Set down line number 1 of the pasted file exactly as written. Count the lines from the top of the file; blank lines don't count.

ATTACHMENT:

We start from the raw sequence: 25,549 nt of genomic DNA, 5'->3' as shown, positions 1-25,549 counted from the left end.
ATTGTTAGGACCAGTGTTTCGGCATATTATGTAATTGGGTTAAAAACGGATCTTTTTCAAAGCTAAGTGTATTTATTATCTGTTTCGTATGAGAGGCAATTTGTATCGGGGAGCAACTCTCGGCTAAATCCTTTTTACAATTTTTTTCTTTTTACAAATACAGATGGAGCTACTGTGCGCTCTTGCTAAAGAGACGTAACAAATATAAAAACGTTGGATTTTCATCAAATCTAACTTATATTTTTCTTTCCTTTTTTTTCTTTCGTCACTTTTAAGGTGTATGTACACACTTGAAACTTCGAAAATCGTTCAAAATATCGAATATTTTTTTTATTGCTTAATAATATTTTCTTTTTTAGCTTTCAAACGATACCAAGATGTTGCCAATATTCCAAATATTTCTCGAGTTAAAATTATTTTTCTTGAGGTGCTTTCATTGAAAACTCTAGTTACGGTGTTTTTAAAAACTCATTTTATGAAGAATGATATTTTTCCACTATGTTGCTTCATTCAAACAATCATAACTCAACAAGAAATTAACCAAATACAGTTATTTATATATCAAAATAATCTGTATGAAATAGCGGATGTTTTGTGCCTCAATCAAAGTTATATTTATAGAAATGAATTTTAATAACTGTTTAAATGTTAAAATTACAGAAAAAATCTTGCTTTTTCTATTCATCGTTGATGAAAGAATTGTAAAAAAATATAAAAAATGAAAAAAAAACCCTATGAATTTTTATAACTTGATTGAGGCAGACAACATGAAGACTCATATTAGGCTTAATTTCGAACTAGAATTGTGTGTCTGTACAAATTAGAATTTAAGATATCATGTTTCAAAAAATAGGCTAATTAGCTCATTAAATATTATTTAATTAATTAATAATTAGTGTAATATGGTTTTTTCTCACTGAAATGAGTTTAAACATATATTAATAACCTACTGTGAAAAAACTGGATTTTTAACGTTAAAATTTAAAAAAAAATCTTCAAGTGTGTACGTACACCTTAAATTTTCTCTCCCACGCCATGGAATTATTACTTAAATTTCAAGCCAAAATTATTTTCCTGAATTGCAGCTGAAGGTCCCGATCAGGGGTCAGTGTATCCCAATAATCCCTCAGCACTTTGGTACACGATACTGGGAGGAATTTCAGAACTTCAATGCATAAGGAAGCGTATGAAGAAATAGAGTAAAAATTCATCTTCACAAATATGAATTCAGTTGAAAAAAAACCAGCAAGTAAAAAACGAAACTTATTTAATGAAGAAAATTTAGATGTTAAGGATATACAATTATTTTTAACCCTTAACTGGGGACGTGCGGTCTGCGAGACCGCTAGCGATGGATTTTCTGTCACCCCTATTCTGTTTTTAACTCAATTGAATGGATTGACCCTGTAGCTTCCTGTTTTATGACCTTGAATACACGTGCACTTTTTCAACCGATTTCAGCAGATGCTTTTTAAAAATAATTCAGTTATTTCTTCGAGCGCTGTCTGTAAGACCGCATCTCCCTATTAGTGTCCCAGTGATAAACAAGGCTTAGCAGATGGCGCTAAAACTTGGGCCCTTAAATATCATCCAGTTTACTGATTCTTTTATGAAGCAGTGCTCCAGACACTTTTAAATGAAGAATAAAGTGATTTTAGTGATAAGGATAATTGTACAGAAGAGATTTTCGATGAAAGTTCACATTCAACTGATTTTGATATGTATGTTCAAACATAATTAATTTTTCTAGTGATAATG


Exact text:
We start from the raw sequence: 25,549 nt of genomic DNA, 5'->3' as shown, positions 1-25,549 counted from the left end.